Diana Herrington Impacted Many
Diana Herrington was my co-author of “Teaching Math with Google Apps,” mentor, and friend. She is probably the most influential person in my life for an impact on my teaching and pedagogy. We nerded out together for two years to write this book. We would get together to write and it would take at least 2 hours before we would actually start on the book because we were sharing ideas and creating activities for her to use in her math class. They would try them out and we would add them to the book.
Diana Will be Missed
Sadly, she suddenly passed away this last week. Her dream was to start a scholarship, in her memory an endowment is being set up to provide scholarships at Fresno State where Diana taught after her retirement of 30 years teaching high school. You can contribute to the endowment at http://gofundme.com/dianaherrington.
Include Your Passion in the Math Lesson
Diana was always passionate about students being curious and seeing math in the world. She was an avid wildlife photographer and would use these photos in her math class. She had a knack for having students relate what they were learning to the real things she had interacted with on her last trip. By using her own photography in her math classes she was personalizing the lesson, it was something she had experienced and was sharing with her students. Her students get to know her better and apply their learning to real contexts; win!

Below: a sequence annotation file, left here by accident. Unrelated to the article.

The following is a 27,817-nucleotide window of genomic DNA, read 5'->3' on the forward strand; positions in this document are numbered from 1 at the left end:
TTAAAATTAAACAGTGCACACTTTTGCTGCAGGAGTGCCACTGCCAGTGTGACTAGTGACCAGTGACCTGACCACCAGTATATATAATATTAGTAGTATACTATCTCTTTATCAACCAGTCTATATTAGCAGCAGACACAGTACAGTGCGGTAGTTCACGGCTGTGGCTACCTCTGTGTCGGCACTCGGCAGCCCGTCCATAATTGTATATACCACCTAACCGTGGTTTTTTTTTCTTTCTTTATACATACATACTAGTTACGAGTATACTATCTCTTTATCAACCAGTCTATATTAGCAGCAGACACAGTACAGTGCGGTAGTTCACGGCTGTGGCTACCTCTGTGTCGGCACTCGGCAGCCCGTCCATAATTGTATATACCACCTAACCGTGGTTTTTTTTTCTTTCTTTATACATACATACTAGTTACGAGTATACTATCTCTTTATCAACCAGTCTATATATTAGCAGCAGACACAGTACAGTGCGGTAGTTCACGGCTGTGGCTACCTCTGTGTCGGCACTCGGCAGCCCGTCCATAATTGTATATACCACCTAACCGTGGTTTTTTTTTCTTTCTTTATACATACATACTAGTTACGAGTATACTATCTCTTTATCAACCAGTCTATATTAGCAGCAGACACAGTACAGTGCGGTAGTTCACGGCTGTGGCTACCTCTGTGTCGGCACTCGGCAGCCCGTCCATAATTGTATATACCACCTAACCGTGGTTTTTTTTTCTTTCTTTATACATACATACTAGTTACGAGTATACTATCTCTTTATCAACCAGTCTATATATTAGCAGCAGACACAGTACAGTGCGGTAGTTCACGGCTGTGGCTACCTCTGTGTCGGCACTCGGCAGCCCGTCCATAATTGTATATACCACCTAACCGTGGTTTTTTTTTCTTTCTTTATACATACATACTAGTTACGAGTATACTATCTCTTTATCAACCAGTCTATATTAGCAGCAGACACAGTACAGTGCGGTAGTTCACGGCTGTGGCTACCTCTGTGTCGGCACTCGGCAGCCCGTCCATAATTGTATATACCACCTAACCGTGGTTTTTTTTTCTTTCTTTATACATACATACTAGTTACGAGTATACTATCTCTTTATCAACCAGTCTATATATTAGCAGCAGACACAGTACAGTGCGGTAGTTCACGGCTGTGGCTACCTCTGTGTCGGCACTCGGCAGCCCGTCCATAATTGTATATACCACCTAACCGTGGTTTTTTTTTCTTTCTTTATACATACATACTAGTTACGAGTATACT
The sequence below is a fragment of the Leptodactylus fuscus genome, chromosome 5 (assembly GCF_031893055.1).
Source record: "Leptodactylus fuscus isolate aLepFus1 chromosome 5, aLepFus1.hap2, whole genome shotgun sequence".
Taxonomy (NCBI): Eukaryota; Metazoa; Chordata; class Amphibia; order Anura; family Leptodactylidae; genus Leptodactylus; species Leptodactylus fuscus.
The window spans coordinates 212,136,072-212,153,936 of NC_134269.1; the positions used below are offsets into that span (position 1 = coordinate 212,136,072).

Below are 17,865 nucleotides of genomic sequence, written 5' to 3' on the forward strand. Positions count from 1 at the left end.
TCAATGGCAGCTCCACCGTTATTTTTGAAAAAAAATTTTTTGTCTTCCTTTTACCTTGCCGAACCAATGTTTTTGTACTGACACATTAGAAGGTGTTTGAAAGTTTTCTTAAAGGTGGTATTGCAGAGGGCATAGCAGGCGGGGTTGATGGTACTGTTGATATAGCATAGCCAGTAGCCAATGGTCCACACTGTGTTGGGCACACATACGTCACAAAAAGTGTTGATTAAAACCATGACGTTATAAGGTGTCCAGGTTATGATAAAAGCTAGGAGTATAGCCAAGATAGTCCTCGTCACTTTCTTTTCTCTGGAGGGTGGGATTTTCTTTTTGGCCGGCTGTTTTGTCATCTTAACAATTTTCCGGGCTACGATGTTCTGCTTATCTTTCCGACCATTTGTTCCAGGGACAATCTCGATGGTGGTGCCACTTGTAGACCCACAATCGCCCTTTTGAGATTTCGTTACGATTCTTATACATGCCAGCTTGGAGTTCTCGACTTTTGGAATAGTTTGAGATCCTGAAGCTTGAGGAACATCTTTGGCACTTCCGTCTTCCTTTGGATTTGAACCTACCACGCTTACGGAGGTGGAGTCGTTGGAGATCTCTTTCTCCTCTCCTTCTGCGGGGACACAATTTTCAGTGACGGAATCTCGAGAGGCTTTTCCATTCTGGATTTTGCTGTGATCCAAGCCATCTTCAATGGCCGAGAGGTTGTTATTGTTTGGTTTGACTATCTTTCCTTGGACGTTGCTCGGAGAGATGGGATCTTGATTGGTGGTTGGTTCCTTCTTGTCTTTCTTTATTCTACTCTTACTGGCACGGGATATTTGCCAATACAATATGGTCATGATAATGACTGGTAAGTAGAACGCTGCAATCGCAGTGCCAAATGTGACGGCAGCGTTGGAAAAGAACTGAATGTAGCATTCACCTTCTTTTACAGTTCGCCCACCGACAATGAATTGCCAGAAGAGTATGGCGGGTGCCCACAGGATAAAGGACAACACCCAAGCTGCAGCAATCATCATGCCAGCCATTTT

Have Students Explore and Talk About Their Ideas
One of the biggest themes we talked about over these last couple of years was about students talking about math. Not just doing math problems but understanding them. Collaborating. Evaluating what the students know instead of what they do not know.
Using Desmos, Diana would ask “What does a Sine function do to a circle?”
Working in small groups students would investigate these “What if” questions. Students were working in small groups. Rather than her telling them, she had them explore and discuss. Students used Google Slides to record their exploration and discussion. She designed her math lessons NOT so much to be about HER TALKING about the math, but rather to pose interesting situations that would get the students talking and discussing the math.
One thing that particularly fascinated Diana was she would add Sine to the circle formula in a way that caused it to “poop out a circle.” I of course for the life of me can not remember how she manipulated the below equation so that it pooped out the circle. She sure did enjoy it when it did though! Students could then talk about how they thought that might happen. Build their curiosity around math.